“When the civil war came to an end in May 2009 I was still a final year undergraduate at the University of Peradeniya. Peradeniya was miles away from the war zone…………….Navigating these messy and muddy waters of truth, justice and co-existence is one of the greatest challenges facing Sri Lanka seven years after the end of the war. How our political leadership and we as communities, activists, writers, perpetrators, witnesses, survivors and victims respond to this challenge through legal means and creative avenues like social dialogue and translation will determine our political future.” From the start to end, without a feeling of the material he presented, he had repeated facts that are said and written a million times, like an old gramophone record that would repeat His Master’s Voice one more time. He preached a lot but just assigned the responsibility to the suffered ones to sort it out for a path to redress. Well, that might have been a time, and might be for preachers like Buddha and only in soul searching aspects. But we have come along millenniums passing it. We look for equality in searching for earthly happiness which we strife to achieve in our lives. We use competing with one another to build our economy. In that way of life we need a judge and judgement to our disputes. Not soul searching. We talk about Individual rights, individual’s sovereignty, a state, a secular democratic government to rule (protect) us by law. Not always the victims and the violators can sort it within themselves. There is cinema song in Tamil saying “Thirudanai Paarththu Thirunthaaviddaal Thiruddai olikka vali Illai”. It is a nicely music directed and nicely worded and a neatly coined philosophical song. Thiruvarangan must know that stands only at with Cinema, not beyond into the real life. In all societies where there is a thief has a policeman and thus how the society steered into peaceful existence, not overwhelmed and disables by crime. When Thiruvarangan saw to end his essay that he could not provide a solution for Tamils who claim they are in the land for ever and to Sinhalese who claim they own this island, it was time for him to recheck his predetermined conception of co-existence.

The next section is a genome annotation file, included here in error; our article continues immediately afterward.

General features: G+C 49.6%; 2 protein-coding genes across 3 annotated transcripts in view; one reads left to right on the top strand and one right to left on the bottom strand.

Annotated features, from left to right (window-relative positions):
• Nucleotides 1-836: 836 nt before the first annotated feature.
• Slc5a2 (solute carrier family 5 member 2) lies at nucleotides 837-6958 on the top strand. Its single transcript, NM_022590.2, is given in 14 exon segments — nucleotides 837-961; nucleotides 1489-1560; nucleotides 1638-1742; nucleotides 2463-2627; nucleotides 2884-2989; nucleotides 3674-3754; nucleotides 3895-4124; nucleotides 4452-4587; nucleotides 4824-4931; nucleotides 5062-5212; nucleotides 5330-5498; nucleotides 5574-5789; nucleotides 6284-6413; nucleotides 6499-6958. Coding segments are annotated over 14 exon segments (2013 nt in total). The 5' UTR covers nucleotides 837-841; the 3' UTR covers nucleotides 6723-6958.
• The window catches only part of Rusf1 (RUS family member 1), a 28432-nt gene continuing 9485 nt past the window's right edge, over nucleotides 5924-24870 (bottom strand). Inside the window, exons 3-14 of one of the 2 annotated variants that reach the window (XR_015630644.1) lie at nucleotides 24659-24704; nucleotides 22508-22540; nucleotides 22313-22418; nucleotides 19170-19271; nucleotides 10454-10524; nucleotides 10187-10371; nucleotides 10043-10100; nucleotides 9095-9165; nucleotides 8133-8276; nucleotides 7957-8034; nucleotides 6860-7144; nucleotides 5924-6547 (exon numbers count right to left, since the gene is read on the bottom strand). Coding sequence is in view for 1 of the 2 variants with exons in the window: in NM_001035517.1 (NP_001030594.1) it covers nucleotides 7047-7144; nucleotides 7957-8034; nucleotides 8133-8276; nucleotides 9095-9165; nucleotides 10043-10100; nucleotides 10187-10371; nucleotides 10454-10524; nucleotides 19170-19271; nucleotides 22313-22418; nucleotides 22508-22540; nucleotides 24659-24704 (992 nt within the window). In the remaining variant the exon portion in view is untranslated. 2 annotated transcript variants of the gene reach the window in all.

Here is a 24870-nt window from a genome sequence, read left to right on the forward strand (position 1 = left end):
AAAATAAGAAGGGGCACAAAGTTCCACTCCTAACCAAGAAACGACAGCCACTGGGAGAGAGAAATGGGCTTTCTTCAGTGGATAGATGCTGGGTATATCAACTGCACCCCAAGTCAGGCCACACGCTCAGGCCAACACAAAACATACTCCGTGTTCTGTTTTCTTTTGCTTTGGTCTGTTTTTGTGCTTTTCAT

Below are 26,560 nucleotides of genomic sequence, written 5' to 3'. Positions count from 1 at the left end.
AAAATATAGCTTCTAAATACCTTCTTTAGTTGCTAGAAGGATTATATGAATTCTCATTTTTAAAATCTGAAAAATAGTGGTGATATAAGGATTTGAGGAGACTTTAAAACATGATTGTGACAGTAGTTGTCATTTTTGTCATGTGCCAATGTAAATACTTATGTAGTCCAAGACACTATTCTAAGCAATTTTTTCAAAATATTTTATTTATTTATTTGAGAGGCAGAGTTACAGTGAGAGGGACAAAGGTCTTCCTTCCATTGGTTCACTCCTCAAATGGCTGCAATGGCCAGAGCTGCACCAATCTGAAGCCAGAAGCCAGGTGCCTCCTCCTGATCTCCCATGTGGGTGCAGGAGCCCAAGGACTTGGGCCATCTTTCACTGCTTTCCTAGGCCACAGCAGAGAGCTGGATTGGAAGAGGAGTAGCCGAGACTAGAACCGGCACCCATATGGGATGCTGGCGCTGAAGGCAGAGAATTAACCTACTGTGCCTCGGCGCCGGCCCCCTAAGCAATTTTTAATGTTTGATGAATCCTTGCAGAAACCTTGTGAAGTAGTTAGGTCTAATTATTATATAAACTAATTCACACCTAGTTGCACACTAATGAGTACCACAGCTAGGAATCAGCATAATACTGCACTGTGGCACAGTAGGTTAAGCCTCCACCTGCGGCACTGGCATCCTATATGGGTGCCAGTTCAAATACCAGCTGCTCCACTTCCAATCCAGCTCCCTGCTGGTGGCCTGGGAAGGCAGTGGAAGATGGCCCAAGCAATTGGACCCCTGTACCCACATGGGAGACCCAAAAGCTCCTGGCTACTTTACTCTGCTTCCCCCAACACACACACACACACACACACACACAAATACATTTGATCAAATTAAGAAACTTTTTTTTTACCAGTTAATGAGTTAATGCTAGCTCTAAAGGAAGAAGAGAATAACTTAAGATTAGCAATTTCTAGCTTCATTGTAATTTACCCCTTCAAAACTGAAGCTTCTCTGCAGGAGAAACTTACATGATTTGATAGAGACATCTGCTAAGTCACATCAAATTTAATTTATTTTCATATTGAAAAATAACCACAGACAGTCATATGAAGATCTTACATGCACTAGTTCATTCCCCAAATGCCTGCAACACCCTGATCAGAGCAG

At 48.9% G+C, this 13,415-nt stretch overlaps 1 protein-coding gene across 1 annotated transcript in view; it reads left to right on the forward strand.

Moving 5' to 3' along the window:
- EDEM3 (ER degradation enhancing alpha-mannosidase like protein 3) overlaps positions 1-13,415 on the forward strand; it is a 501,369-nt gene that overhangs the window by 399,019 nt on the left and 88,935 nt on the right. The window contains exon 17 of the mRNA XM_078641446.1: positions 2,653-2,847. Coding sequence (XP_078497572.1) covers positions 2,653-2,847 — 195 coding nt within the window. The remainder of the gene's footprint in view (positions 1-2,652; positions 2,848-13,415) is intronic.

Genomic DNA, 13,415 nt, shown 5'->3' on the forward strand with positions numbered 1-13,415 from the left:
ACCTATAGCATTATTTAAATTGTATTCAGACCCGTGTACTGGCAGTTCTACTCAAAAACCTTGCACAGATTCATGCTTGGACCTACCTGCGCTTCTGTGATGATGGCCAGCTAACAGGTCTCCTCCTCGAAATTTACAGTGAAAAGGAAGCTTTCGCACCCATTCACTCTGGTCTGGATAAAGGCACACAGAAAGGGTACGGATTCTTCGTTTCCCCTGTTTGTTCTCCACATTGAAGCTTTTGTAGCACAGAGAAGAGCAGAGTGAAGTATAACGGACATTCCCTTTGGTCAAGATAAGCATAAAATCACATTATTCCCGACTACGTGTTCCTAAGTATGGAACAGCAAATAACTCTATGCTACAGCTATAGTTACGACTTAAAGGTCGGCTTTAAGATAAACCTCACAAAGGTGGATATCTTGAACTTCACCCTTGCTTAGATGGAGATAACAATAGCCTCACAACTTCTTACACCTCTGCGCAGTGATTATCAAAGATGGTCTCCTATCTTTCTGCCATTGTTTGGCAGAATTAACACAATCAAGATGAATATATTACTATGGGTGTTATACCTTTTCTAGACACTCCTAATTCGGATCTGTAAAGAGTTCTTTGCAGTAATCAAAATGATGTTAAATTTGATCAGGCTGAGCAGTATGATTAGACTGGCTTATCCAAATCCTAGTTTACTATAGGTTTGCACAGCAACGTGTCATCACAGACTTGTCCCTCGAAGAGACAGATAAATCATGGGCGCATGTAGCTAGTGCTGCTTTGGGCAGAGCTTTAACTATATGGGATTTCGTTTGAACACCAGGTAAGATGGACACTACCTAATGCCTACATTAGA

It is absolutely a disappointing experience to see that such a Mountainous Stomach pained and delivered not even a mouse. Thiruvarangan did not provide a solution to the problem. He did not argue, here, to establish that coexistence is a solution. But that is the subliminal message when he says, “Navigating these messy and muddy waters of truth, justice and co-existence is one of the greatest challenges”. He lists three; they are truth, Justice and coexistence. He sees them as one. For many societies or individuals the truth and Justice are interrelated. But still they are not one and the same. He forcefully pulled the different plane’s Coexistence here and plugged it with other two and seeing them all as one and single. But he nowhere had discussed that in the essay the justification for it. He concludes that they both (Sinhalese and Tamils) must navigate in the muddy and messy water of coexistence. Again it is not in his interest to discuss the cost and benefits related to it and evaluate them to if that navigation is worth to struggle. Though he is calling forth the parties to navigate the truth and justice the one messy and muddy water, anybody reading between the lines will see his fear in facing them in reality. He fears navigating in them would not produce chance to navigate in messy and muddy water, the coexistence which all what he wants to see the Tamils and Sinhalese suffer together. Here his mind is suffering by an enormous pain to face the truth and Justice. His is going through a status of a woman who is about to face brutal rape, but with a great pain in her heart contents to take it for a minimum of save her life. I wonder if that is the real situation of the Sinhalese, they do not want to go for truth and Justice, but want the land and I further wonder if that will suite for Tamils, who want truth and justice because they believe then only they can get their freedom. Yet they are only theoretical assumption. The practical situation is more far off. If the Sinhalese are not ready to navigate through the messy and muddy truth and justice, they need not to navigate in the messy and muddy coexistence, which they don’t like. In no circumstance Sinhalese want to navigate in the messy and muddy water, the coexistence. They are ready only to navigate in the messy and muddy water “Lankawe is only to Sinhalese” claim. But for the Tamils, only choice is navigating in the crystal clear water of truth and justice. They want to sail in the crystal clear water separation. So in total not for anyone of the two societies, the Sinhalese and the Tamils, the truth, justice and coexistence are one, and not all of them both it is muddy and messy water. Further it is not the same result they both will get after they have navigated through the truth and justice whatever the waters are they for the both communities. But as I said earlier, Thiruvarangan failed to establish why the coexistence is necessary and unlike the truth and justice, which is not messy and muddy for both, but the coexistence is messy and muddy for both, where there is no interest for anyone of them to undertake this unwanted navigation. Unlike Thiruvarangan attempts to show, both Sinhalese and are not inseparably electric welded together. They both have their ancestral lands, and they can live in them peacefully. All countries in Europe were fighting by problems of Land Boarders. They are not lucky enough to be like Ceylon or Cuba or Taiwan. Then they grew wiser and learned to respect each other’s boarders. So there are smaller countries than Tamil Eelam within them, but living peacefully. Further the coexistence does not make same sense to both races. Tamils consider Federal solution is a co-existence. Sinhalese consider Federal solution is separation. Tamils consider unitary is slavery under majority. Sinhalese consider unitary allow them to hold their dominance over their land.